SABC primetime shows portray blacks in negative light

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Recently, a tweet by Tumelo Mapaa went viral. This is what Mapaa said: “Yesterday I watched KykNET channels. All the shows are all about embracing the Afrikaner culture.

Whites aren’t portrayed as cheaters, criminals, deadbeat dads and witches. Black channels are fuelling black negativity stereotypes. What they are doing is dangerous to our society.”

This is something that has been bothering me. The content we are fed on particularly black channels is regressive. On the public broadcaster, we don’t use the time slot between 5pm and 7pm to air shows such as Daily Thetha and Yilungelo Lakho on SABC1.

As someone who works flexible hours, I have the luxury to channel hop when the majority of people are at work. So, I got intrigued by the two shows a few weeks back. It then got me thinking, why are these brilliant shows showing when the people they should be targeting are not at home?

After reading that tweet a few days ago, it dawned on me that this is deliberate. This is about the continuation of humiliating and dehumanising black people. Sadly, most of these TV shows are commissioned and approved by black people.

This must be changed. One of the primary mandates of the public broadcaster is to educate the nation. This should also translate into knowing about the working hours of the majority of the working class. Especially those who use buses, taxis and trains to get to work and back home.

Both shows discuss issues such as debt and dealing with it, marriage, divorce and its implications. Just the other day, I watched Daily Thetha with great interest as the hosts spoke to a panel of experts about the dangers of loans, and how, unknowingly, people can inherit debt through marriage.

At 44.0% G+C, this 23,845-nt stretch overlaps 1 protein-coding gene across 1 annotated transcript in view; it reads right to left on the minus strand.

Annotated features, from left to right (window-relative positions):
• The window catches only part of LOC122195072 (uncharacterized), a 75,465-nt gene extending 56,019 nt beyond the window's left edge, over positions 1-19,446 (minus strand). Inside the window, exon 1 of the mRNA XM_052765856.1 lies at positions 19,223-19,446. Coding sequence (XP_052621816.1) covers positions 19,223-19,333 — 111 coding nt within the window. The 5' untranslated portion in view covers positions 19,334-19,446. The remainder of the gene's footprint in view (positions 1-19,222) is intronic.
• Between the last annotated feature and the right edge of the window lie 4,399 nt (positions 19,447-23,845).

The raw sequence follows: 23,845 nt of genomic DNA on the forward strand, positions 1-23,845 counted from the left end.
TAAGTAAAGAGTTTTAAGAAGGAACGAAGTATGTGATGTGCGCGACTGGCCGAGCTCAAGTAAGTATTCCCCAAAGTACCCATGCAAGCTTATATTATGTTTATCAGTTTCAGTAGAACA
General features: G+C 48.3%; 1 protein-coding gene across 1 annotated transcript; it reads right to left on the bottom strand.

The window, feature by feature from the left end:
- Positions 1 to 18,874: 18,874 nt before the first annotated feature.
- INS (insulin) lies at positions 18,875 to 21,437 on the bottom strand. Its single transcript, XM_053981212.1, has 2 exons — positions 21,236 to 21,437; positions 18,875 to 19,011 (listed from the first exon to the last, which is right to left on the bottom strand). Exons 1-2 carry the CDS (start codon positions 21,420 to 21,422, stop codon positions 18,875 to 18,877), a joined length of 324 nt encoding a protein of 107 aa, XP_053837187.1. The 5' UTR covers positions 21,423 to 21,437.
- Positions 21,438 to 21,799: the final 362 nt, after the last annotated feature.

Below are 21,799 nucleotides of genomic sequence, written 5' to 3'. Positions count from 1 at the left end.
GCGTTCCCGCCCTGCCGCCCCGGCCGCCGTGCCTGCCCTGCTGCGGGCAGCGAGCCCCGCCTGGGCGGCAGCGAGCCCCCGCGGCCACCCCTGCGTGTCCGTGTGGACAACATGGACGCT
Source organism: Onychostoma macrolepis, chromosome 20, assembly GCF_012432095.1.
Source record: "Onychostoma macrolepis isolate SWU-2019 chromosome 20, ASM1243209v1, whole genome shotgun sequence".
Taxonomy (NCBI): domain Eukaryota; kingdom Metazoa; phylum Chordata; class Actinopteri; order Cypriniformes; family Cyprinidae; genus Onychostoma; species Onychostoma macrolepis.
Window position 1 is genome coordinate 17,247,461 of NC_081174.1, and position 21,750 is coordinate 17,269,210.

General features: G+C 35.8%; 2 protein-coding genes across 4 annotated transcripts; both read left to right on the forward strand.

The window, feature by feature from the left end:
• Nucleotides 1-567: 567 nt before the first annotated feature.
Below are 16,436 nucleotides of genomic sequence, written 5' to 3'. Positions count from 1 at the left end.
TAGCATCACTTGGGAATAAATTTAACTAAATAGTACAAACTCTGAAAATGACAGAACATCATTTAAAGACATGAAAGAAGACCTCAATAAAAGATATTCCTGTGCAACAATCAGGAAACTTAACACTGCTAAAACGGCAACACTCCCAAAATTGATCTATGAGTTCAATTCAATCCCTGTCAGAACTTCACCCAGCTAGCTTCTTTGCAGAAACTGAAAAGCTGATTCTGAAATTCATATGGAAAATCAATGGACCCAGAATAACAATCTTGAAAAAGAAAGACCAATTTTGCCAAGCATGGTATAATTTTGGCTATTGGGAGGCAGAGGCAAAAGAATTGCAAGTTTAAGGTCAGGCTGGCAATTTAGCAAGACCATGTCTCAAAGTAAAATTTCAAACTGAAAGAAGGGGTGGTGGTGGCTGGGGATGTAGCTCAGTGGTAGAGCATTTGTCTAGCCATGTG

When primetime comes, we see blacks portrayed in all ways that are illegal and criminal. These are shows watched by a lot of black people. The daytime TV programmes are really empowering. But the people who should be watching are at work or are looking for jobs at this time.

The people most likely to get into debt are at work at 1pm. The people who may be thinking of tying the knot are also at work then.

The majority still have to watch SABC TV with its limited choices.

I strongly believe that what we consume on TV should be the full responsibility of our public broadcaster. We have to relook how we influence minds, especially of the poor vulnerable.

Some people cannot afford pay-TV, the least the SABC could do is to empower them. Everybody is tired when they come back from work, but I bet nobody is too tired to watch a programme that aims to educate, to shine some light and give awareness on issues we grapple with daily in villages and townships.

In hindsight, it looks like the viewers of SABC1 and 2 don’t need to watch programmes that are intellectually stimulating, positive, constructive and mind-provoking.

From 2pm, we have shows such as Making Moves, followed by Soul Buddyz at 3pm which add value to the young ones. YoTV follows and Expressions. These are great shows to inspire teenagers. But what about the missing middle?

They too deserve programmes on TV that speak to them. We have to inform all the citizens of our country. Most importantly, as black people, we need TV content that is going to portray us in ways that will rebuild our society. We cannot continue to normalise watching dating shows, sensational soapies, and reality shows that are nothing but an exposure of our flaws. Black channels must fight negative stereotypes about us and not fuel them.

 - Chabalala  is the founder of the Young Men Movement.. E-mail him at  kabelo 03 chabalala @gmail.com

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